|Afghan President Hamid Karzai (R, front) and U.S. Secretary of State John Kerry (L, front) attend a press conference in Kabul, Afghanistan, on Oct. 12, 2013. (Xinhua/Jawid Omid)
KABUL, Oct. 13 (Xinhua) -- In an unannounced visit to Afghanistan, U.S. Secretary of State John Kerry arrived in Kabul on Friday to conclude the talks on security pact known as Bilateral Security Agreement (BSA) but the subject remained unresolved, local media reported on Sunday.
"John Kerry's longest talks, 26-hours talks, with President Hamid Karzai remained unresolved over providing immunity to the U. S. soldiers, because President Karzai said out that the people of Afghanistan would make decision in this respect," a private television channel Tolo aired in its news bulletin on Sunday morning.
A leading local newspaper the daily Hasht-e-Subh also focused on the intense talks between the U.S. top diplomat and Afghan president, saying both sides after two successive nights of negotiations over inking security pact announced their agreement at a joint press conference late Saturday night.
Confirming the intensity of the talks, Kerry said at the press conference with Karzai in Afghan Presidential Palace Saturday night that "serious effort over the last hours late last night, whole last night, all today we have been discussing we have been negotiating and as president said it is not easy negotiation because it involves issues of life and death, issues of the future of the country and issues of emotions in the history."
"President Karzai categorically stated at the conference that the agreement over inking security pact will be presented to the traditional Loya Jirga or grand assembly of chieftains, notables and government functionaries and then to parliament where the representatives of the people of Afghanistan will make final decision with regard to judicial immunity for foreign soldiers who remain in Afghanistan after 2014," Hasht-e-Subh wrote in its editorial.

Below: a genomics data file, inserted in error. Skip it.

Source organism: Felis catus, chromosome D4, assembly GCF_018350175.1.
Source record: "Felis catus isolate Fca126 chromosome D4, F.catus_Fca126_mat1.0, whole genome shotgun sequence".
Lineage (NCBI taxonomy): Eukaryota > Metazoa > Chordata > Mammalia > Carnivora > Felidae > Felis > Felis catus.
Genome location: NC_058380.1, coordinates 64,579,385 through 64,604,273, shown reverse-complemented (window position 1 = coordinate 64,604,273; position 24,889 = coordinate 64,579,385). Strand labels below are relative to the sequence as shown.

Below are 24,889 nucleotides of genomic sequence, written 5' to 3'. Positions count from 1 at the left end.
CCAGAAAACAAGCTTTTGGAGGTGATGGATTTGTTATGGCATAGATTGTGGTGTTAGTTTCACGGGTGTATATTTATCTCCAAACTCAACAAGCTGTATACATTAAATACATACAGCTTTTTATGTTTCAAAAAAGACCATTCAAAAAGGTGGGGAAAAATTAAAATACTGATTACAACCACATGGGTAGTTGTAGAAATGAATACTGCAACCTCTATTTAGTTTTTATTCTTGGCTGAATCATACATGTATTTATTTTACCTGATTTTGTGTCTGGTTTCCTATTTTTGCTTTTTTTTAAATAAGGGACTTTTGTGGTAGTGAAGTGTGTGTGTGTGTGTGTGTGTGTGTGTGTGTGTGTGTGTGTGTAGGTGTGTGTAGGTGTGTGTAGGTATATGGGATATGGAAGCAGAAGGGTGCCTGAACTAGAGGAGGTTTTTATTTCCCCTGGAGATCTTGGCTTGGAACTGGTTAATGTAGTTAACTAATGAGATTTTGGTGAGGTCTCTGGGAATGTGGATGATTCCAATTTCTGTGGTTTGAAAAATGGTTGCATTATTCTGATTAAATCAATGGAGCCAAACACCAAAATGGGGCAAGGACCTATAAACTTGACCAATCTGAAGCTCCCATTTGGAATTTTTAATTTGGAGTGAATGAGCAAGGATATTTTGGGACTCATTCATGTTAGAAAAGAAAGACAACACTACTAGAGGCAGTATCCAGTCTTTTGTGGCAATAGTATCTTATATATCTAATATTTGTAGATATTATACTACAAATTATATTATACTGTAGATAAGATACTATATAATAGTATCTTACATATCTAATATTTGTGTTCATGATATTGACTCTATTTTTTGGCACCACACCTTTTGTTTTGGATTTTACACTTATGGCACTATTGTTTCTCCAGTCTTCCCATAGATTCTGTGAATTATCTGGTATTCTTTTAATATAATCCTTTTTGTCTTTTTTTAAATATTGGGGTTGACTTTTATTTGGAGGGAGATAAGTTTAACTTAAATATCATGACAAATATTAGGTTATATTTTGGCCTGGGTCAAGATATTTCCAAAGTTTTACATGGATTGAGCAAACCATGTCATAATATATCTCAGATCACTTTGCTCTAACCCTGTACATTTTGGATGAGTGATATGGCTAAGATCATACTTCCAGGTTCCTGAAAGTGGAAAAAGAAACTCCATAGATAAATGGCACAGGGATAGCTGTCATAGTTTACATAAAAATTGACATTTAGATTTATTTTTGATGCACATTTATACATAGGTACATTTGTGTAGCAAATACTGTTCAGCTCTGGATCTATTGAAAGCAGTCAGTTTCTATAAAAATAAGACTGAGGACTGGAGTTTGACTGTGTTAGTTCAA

The newspaper also added that "long-term partnership of Unites States with Afghanistan is essential for viable security in Afghanistan and the representatives of people at the parliament and in the Loya Jirga are cognizant of the fact."
President Karzai revealed last week that he would convene the Loya Jirga possibly within month.
Another paper the Daily Afghanistan in its editorial described having security pact with the United States as very vital for Afghanistan's security, saying since Afghan national security forces are not capable enough to ensure the country's security after 2014 withdrawal of NATO-led forces from Afghanistan, it is necessary for the government to have long-term support of the international community.
"With the arrival of secretary of states, John Kerry to Kabul on Friday that talks on BSA began and it was supposed to be announced reaching agreement on the core issue on Saturday at a joint press conference with President Karzai but the press conference suspended due to obstacle on the way to reach agreement. "
"It is naive to have the support of United States and NATO- member states with the absence of security pact with U.S.," the paper warned.
An English newspaper the Daily Outlook in an article published in Sunday's edition writes, "U.S. officials have once again renewed the warnings that the country may consider pulling out all forces as the negotiations with the Afghan government is not making any progress."
It also wrote in the article that "Afghanistan has its own legitimate demands in the negotiations which include building capable army that could deal with both internal and external threats and protect Afghanistan from foreign aggressions if U.S. remains in Afghanistan beyond 2014."
The paper also noted that the United States has withdrawn troops from Iraq when it failed to ensure immunity for its soldiers there.
"Undeniably a complete withdrawal of NATO forces would inevitably result in considerable decline in foreign assistance, something Afghanistan cannot afford to bear," the Daily Outlook cautioned in the article.